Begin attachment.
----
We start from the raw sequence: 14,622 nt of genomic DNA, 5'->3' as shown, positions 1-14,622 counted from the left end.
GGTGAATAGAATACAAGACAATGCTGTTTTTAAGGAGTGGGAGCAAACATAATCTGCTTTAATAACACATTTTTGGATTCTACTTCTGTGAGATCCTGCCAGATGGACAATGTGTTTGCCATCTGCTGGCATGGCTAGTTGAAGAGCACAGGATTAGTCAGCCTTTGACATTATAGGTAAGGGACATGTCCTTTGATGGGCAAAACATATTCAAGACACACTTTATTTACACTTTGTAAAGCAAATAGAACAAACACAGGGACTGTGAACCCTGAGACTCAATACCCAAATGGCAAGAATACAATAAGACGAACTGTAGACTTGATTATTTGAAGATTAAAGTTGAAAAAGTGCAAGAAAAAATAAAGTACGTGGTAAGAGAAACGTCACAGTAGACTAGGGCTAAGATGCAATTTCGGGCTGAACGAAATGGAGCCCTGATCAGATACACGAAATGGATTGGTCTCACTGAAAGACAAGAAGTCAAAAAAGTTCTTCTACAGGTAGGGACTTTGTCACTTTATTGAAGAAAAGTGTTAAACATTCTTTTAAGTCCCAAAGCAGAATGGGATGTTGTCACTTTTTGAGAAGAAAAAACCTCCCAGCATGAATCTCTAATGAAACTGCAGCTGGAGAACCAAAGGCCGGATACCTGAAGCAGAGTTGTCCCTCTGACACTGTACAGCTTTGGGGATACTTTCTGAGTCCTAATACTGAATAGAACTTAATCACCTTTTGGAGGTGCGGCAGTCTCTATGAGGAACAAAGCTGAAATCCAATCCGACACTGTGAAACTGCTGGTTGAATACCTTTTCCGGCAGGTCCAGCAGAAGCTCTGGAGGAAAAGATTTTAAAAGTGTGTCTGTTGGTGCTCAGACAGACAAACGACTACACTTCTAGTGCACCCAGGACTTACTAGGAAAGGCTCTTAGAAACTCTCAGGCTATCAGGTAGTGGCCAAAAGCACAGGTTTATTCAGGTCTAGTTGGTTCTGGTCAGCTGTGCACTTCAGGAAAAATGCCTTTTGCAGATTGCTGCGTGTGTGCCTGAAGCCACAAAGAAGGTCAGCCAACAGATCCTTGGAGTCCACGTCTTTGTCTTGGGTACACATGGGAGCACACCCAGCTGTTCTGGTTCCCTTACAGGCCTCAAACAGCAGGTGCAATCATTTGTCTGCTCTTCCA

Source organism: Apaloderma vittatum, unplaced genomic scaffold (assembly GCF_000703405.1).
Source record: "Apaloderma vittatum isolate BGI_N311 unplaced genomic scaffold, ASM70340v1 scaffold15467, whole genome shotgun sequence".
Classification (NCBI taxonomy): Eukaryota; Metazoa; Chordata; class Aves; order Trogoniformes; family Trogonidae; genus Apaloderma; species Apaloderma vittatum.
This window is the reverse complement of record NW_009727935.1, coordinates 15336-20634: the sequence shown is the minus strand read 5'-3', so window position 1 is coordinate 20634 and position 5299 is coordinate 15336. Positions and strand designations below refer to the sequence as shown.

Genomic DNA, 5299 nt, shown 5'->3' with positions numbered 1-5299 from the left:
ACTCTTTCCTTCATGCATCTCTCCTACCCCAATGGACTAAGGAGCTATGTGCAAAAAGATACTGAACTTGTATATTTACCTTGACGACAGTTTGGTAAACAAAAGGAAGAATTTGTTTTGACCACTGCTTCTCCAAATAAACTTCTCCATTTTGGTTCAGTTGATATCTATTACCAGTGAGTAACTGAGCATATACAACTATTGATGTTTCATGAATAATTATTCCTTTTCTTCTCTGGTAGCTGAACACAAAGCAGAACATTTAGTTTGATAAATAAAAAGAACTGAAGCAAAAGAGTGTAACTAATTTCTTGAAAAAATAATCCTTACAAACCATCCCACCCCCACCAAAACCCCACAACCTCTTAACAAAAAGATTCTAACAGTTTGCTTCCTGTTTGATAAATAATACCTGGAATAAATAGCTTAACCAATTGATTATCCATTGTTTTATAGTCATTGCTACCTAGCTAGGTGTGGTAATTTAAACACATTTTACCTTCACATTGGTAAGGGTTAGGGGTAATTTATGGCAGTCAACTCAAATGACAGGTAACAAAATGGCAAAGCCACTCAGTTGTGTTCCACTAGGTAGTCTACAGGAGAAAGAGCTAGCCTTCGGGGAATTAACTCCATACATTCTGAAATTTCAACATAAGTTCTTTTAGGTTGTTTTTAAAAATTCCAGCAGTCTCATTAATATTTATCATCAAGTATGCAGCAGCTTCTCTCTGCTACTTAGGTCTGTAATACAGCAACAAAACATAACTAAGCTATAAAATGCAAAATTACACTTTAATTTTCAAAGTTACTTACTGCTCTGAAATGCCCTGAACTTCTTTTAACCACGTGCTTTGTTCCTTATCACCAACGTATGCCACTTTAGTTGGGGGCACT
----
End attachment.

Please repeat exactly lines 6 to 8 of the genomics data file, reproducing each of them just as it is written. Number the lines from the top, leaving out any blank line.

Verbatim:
This window is the reverse complement of record NW_009727935.1, coordinates 15336-20634: the sequence shown is the minus strand read 5'-3', so window position 1 is coordinate 20634 and position 5299 is coordinate 15336. Positions and strand designations below refer to the sequence as shown.

Genomic DNA, 5299 nt, shown 5'->3' with positions numbered 1-5299 from the left:
ACTCTTTCCTTCATGCATCTCTCCTACCCCAATGGACTAAGGAGCTATGTGCAAAAAGATACTGAACTTGTATATTTACCTTGACGACAGTTTGGTAAACAAAAGGAAGAATTTGTTTTGACCACTGCTTCTCCAAATAAACTTCTCCATTTTGGTTCAGTTGATATCTATTACCAGTGAGTAACTGAGCATATACAACTATTGATGTTTCATGAATAATTATTCCTTTTCTTCTCTGGTAGCTGAACACAAAGCAGAACATTTAGTTTGATAAATAAAAAGAACTGAAGCAAAAGAGTGTAACTAATTTCTTGAAAAAATAATCCTTACAAACCATCCCACCCCCACCAAAACCCCACAACCTCTTAACAAAAAGATTCTAACAGTTTGCTTCCTGTTTGATAAATAATACCTGGAATAAATAGCTTAACCAATTGATTATCCATTGTTTTATAGTCATTGCTACCTAGCTAGGTGTGGTAATTTAAACACATTTTACCTTCACATTGGTAAGGGTTAGGGGTAATTTATGGCAGTCAACTCAAATGACAGGTAACAAAATGGCAAAGCCACTCAGTTGTGTTCCACTAGGTAGTCTACAGGAGAAAGAGCTAGCCTTCGGGGAATTAACTCCATACATTCTGAAATTTCAACATAAGTTCTTTTAGGTTGTTTTTAAAAATTCCAGCAGTCTCATTAATATTTATCATCAAGTATGCAGCAGCTTCTCTCTGCTACTTAGGTCTGTAATACAGCAACAAAACATAACTAAGCTATAAAATGCAAAATTACACTTTAATTTTCAAAGTTACTTACTGCTCTGAAATGCCCTGAACTTCTTTTAACCACGTGCTTTGTTCCTTATCACCAACGTATGCCACTTTAGTTGGGGGCACT